In the same session (1851) the 14 & 15 Vict. c. 19, passed. By Lord Campbell's desire, I had obtained the original of this bill from the Home Office. I re-wrote it, and added many clauses to it. This Act was framed to

meet particular offences, which were prevalent at the time it passed.

In the autumn of 1852, Mr. Lonsdale and myself were directed by Lord St. Leonards, then Chancellor, to prepare bills for the codification of the Criminal Law. The directions we received were specific. We were directed to prepare each bill from the Reports of the Criminal Law Commissioners, and each bill was to incorporate both the Statute and Common Law relating to the offences contained in it. The duty imposed on us was to reconsider the clauses framed by the Criminal Law Commissioners, and to amend every defect which we discovered in them, and to make the bills as perfect as we could. We were directed to prepare the Offences against the Person Bill in the first instance. From first to last, it never fell to my lot to be consulted in any way as to the course to be adopted in framing the bills, or the order in which they should be prepared.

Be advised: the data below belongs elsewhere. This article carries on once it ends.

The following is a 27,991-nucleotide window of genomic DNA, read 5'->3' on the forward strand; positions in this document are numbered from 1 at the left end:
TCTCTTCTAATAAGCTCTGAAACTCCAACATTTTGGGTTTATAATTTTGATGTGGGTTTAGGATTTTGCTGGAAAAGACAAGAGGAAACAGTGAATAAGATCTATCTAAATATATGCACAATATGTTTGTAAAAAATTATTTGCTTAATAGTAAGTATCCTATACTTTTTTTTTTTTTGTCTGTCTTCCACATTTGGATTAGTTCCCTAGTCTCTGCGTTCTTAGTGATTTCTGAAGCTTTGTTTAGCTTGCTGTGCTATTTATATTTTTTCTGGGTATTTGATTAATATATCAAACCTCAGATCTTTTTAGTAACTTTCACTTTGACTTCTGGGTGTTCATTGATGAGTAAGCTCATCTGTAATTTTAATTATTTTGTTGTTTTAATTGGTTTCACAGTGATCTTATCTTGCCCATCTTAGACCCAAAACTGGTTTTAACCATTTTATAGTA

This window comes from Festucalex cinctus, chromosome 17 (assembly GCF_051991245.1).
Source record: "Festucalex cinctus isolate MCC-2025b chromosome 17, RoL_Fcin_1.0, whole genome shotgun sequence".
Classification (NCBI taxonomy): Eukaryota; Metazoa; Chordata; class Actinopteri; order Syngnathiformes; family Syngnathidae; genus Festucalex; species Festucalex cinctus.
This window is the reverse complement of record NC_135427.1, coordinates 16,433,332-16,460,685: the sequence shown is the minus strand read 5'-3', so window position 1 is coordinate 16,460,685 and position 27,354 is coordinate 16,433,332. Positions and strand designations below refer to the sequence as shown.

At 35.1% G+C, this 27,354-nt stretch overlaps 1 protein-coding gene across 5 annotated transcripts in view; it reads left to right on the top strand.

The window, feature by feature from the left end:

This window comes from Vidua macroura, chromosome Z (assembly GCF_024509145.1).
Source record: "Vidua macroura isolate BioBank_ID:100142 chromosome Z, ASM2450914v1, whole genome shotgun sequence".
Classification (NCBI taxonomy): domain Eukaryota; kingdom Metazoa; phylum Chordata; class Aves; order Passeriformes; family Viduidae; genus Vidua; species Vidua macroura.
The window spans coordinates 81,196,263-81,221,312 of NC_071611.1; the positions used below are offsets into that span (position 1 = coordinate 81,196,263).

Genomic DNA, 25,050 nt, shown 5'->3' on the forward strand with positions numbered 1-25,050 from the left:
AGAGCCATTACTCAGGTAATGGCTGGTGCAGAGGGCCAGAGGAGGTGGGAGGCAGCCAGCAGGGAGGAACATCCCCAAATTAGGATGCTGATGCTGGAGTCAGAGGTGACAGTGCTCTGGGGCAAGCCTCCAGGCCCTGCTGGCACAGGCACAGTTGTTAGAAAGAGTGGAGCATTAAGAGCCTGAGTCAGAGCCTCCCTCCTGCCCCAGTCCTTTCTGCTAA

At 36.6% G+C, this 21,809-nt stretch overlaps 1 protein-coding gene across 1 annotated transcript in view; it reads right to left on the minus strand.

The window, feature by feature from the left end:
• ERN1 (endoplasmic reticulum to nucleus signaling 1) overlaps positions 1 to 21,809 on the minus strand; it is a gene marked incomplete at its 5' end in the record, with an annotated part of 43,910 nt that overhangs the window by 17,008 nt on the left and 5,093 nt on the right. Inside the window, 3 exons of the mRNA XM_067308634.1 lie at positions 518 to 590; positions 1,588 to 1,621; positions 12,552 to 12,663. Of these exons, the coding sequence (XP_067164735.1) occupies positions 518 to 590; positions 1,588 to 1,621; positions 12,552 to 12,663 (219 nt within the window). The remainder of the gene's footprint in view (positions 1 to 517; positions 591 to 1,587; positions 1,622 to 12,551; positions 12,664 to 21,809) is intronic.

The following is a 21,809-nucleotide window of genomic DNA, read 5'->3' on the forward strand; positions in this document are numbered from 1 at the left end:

According to these instructions, the Offences against the Person Bill was prepared, and afterwards introduced by Lord St. Leonards, and referred to a Select Committee, consisting of Lords Lyndhurst, Brougham, Campbell, Cranworth, Truro, Overstone, Wrottesley, and some other noble Lords, with Lord St. Leonards in the chair. That Committee sat eleven mornings on that bill, and had not completed their labours on it when Parliament separated in the summer of 1853. They had, however, gone through the bill once; and although they had postponed sundry clauses for further consideration, they had fully considered and approved of sundry amendments of the law which had been introduced in the bill, and had disapproved of a schedule containing a class of punishments, which were referred to by a number at the end of each clause, and had directed the punishments to be placed at the end of each clause in the usual manner.